This is what is burdening Paul; unity and the lack of it in this otherwise GOOD church. It seems that he frames the letter, with that issue. For example, in the first chapter he speaks of it, verse 27, when he says, “I want you to stand firm in one spirit, with one mind striving together for the faith of the gospel.” In chapter 4, the last chapter, he speaks of it in verses 1 and 2 when he says, “stand firm in the Lord, my beloved. And I urge Euodia and I urge Syntyche to live in harmony in the Lord.”
So, in chapter 1 we see an urging toward one mind and one heart. In chapter 4 another urging toward one mind and one heart -And then in the middle is this second chapter, and the opening verses of chapter 2 also deal with the issue of unity in the church. This is a plea for unity.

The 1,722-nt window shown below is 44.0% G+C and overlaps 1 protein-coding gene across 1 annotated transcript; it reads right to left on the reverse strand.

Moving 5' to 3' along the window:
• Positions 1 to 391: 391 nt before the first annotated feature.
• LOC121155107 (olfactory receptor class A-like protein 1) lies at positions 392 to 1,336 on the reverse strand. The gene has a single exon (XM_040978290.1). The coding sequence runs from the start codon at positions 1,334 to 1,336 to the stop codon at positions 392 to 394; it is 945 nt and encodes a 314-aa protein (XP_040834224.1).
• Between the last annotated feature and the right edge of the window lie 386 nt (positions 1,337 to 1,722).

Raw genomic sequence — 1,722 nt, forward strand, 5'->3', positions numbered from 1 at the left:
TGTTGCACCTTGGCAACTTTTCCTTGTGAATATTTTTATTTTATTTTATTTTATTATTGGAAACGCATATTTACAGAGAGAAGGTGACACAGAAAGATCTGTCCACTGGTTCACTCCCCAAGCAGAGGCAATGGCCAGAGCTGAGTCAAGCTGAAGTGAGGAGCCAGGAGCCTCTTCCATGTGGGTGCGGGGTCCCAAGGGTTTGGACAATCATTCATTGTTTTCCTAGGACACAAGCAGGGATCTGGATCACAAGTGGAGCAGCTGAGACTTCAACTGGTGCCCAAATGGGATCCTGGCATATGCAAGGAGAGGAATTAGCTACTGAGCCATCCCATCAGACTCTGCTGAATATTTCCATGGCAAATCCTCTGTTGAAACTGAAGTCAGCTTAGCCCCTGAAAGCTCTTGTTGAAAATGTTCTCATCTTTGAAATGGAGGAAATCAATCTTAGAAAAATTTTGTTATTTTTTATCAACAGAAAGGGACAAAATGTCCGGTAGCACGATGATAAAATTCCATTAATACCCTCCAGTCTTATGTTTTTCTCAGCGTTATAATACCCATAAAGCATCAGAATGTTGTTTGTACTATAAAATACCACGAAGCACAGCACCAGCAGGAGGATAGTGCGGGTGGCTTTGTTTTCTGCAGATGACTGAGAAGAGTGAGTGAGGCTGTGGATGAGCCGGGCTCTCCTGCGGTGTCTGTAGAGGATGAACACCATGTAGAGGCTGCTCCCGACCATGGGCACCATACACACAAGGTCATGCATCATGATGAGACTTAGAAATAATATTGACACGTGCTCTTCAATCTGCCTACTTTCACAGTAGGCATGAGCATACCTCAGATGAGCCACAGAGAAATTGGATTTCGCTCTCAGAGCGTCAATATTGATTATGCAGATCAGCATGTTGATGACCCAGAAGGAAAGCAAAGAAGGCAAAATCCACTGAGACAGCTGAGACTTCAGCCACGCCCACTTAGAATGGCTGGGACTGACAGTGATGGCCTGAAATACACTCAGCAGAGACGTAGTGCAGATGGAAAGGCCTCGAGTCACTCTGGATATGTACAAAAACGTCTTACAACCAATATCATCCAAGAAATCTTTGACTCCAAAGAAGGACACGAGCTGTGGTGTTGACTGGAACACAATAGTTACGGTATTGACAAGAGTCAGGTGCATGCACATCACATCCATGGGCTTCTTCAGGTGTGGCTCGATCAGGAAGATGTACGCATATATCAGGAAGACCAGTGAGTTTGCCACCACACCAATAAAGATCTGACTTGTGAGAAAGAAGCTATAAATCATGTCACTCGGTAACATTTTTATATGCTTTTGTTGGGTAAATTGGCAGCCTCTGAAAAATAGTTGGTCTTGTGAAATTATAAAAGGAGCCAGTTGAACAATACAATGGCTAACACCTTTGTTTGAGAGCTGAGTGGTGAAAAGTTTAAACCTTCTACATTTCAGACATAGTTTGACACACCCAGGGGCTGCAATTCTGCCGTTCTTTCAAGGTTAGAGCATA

3. Unity strengthens us (2-4)
Can you imagine a church where the Christians in that fellowship are working and striving together to make the gospel known to the lost as well as living it out in community with one another?
Can you imagine a church where the Christians are humble, serving one another allowing their Lord to encourage and comfort and show mercy to others through them?
Can you imagine a church where the Christians in that fellowship are obedient to Christ even when their feelings get hurt, or their ideas for ministry are not acted upon or done to their satisfaction?
Can you imagine a church where the Christians in that fellowship are “standing firm in one spirit, steadfast in their opposition to the enemy, unrelenting in their humility before God and others?
How strong would such a church be? It is true: “united we stand, divided we fall.”
Christian, have you noticed any potential areas of disunity in your congregation? Have you sought to bring unity in that situation?